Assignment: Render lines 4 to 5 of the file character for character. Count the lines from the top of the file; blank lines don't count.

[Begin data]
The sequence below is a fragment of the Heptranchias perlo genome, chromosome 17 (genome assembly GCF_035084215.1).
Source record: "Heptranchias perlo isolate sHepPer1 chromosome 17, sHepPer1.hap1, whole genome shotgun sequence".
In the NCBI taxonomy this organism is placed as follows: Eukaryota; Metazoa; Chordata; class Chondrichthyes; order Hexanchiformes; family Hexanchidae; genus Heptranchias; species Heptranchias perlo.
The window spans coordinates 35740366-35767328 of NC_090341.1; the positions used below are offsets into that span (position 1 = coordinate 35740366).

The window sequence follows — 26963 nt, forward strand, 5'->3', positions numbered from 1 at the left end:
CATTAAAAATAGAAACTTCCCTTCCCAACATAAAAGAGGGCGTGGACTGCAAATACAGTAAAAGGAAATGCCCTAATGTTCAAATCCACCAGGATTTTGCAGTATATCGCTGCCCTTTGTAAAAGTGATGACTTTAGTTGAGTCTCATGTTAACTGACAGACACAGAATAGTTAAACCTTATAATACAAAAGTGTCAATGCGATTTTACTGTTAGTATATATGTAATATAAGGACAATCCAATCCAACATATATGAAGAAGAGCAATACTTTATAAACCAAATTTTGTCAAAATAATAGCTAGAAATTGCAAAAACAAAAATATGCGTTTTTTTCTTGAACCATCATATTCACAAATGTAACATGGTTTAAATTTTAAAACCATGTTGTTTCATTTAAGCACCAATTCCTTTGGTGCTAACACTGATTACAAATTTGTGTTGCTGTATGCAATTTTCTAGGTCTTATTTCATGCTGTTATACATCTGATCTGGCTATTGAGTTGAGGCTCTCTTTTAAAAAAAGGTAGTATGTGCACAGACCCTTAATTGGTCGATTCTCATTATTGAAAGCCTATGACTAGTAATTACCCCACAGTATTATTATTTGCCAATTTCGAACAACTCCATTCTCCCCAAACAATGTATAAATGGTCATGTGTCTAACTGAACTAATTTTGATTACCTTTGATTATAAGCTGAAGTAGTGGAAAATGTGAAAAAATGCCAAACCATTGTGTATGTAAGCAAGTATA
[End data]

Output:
The window spans coordinates 35740366-35767328 of NC_090341.1; the positions used below are offsets into that span (position 1 = coordinate 35740366).

The window sequence follows — 26963 nt, forward strand, 5'->3', positions numbered from 1 at the left end: